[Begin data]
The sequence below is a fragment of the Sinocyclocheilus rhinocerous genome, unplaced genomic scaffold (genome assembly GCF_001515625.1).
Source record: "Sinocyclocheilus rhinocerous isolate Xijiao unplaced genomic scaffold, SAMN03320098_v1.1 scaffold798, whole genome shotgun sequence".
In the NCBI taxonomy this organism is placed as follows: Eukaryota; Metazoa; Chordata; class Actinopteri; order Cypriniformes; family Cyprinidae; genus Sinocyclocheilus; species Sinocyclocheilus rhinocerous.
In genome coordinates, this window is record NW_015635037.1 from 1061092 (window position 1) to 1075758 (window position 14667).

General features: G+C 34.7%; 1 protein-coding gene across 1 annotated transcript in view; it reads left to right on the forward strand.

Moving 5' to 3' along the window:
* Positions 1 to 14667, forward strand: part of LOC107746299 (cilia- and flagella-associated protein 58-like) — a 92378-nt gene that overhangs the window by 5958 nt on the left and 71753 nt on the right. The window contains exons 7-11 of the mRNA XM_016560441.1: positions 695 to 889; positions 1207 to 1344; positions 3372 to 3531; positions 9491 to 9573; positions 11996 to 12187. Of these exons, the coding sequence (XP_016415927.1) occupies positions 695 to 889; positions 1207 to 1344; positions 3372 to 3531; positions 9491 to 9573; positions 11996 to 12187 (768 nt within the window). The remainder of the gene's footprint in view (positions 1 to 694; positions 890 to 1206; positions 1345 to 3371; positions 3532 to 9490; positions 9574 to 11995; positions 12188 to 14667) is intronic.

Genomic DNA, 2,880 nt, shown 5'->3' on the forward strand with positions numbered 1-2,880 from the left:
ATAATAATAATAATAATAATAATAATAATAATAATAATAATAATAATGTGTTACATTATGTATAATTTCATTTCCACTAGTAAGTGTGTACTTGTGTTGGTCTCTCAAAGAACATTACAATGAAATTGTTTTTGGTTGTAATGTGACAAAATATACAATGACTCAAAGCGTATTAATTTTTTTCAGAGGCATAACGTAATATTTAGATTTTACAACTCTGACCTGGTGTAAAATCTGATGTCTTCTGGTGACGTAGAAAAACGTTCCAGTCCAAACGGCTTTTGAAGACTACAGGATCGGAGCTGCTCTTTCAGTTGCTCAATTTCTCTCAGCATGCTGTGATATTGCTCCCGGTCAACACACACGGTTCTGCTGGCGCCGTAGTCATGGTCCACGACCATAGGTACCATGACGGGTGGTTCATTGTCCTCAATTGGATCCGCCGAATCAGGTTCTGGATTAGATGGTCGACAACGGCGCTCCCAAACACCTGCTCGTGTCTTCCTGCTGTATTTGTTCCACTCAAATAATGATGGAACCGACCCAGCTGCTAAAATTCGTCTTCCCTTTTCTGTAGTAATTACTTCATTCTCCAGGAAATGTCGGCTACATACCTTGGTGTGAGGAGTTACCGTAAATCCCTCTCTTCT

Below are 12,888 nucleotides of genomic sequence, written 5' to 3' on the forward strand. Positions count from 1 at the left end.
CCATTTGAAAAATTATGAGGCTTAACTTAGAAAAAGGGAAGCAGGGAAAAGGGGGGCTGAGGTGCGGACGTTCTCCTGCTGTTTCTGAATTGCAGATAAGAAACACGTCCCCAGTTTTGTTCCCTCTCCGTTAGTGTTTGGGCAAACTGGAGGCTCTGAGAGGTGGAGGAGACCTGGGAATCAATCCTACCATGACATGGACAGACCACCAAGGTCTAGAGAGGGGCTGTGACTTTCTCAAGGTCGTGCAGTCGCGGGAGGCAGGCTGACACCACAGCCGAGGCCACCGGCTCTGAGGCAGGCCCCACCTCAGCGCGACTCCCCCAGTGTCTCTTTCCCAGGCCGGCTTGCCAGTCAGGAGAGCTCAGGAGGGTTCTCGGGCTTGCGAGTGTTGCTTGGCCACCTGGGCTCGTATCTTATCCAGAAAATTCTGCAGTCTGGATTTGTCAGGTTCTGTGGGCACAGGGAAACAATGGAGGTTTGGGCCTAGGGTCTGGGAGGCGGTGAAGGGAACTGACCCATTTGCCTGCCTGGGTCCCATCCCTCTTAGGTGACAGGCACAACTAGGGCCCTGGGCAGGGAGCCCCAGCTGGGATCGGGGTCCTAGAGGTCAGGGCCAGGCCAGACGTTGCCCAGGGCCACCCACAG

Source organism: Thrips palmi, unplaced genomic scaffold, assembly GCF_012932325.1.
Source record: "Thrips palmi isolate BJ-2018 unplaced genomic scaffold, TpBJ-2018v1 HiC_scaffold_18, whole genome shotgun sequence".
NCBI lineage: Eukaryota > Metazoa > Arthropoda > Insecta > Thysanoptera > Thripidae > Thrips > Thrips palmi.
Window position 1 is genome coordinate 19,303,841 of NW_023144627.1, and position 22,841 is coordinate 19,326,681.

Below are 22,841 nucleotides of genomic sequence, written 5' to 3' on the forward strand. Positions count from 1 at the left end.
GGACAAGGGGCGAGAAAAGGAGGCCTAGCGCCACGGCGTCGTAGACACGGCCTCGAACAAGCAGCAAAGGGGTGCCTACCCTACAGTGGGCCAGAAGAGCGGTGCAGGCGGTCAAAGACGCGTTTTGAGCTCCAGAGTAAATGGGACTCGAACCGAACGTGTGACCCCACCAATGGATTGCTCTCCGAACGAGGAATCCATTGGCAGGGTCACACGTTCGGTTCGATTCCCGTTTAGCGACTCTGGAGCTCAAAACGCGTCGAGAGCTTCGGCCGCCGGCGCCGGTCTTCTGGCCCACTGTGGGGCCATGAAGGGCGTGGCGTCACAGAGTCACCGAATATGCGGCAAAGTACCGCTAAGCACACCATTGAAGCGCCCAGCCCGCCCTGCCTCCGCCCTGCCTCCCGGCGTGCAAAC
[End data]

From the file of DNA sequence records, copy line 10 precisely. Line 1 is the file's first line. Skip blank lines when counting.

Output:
Below are 12,888 nucleotides of genomic sequence, written 5' to 3' on the forward strand. Positions count from 1 at the left end.